Google Doodle stirs up drive-in memories
blog by S.J. Velasquez • June 06, 2012 @ 8:59am
The first drive-in theater opened on this day in 1933 in Camden, N.J., spurring a cinematic viewing revolution. Today, Google commemorates the momentous movie occasion in an animated Google Doodle.
Invented by Richard Hollingshead, the drive-in theater is claimed to be a response to his mother’s inability to sit comfortably in traditional indoor theater seats, according to History.com. He tinkered around with backyard versions of what would eventually become the first drive-in, which cost patrons 25 cents per car and 25 cents per person—but the overall group charge never exceeded $1.
Since then, drive-in theaters blew up in popularity, and then they subsequently faded into a cloud of nostalgia.
Though I was born in the heart of the drive-in’s decline, I recall fond memories of family nights spent before Angola’s Grandview Drive-In screen. That drive-in has since closed, signaling the complete death of drive-in theaters in Erie County. The photos below are taken from Grandview Drive-In’s website, which still exists. The first image is a vintage brochure. The second was taken in 1949 when the drive-in was under construction—the screen is still bare and the ramps had not yet been built.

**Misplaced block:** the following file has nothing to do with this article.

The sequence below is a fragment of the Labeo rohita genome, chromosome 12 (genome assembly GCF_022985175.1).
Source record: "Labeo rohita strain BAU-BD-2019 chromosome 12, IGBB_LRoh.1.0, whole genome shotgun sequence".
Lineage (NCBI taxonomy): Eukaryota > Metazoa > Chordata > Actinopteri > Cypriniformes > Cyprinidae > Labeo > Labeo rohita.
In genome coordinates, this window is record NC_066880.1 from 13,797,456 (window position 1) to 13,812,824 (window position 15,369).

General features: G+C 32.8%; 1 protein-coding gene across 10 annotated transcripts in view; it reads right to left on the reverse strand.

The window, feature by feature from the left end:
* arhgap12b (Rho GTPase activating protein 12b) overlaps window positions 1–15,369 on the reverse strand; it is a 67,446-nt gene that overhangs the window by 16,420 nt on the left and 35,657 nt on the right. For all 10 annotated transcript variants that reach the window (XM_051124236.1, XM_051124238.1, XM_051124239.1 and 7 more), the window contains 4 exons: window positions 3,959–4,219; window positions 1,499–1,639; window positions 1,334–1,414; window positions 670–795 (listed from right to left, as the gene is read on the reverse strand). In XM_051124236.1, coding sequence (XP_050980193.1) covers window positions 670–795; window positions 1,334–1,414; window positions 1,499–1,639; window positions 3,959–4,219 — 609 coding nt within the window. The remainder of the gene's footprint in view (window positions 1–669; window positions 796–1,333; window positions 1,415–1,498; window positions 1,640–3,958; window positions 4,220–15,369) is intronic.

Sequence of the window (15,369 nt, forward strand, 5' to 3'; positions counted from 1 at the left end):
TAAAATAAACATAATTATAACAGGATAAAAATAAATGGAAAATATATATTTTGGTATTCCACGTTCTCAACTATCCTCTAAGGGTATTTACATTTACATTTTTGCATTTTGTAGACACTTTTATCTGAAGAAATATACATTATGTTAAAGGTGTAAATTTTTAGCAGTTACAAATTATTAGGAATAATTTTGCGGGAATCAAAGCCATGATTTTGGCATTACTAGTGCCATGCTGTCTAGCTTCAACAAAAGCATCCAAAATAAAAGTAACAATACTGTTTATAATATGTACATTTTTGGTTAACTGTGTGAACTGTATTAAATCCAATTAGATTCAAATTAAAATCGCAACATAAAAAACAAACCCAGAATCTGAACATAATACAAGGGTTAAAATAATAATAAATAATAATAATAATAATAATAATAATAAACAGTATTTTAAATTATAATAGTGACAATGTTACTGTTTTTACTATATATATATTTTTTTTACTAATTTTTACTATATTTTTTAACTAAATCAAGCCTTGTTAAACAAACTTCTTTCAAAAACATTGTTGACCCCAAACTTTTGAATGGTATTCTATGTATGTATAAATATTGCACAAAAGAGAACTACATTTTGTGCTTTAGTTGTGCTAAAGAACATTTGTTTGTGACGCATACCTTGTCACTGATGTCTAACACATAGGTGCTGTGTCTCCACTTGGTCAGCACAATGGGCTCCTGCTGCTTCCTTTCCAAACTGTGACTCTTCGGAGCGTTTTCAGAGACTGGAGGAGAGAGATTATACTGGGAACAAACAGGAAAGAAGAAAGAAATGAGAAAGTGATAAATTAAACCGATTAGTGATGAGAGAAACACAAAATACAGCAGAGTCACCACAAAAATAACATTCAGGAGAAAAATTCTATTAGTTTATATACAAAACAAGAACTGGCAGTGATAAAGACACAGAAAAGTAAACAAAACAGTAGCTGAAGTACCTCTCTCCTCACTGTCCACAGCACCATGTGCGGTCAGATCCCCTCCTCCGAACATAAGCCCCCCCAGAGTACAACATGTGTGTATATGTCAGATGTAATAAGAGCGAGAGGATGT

Lucky for Western New Yorkers, one drive-in does exist in nearby Niagara County. The Transit Drive-In, in Lockport—like Google in today’s doodle—is nodding to better days for outdoor theaters with Retro Movie Tuesdays.
And although it may seem like the drive-in scene is breathing its last breaths, the Lockport theater is holding strong. The Buffalo News’ Bruce Andriatch recently visited the multi-screen site on a busy Saturday night, wrote a column about the experience and starred in a brief news video.
Have any fond memories of drive-in movies? Tell us about them in the comments section below.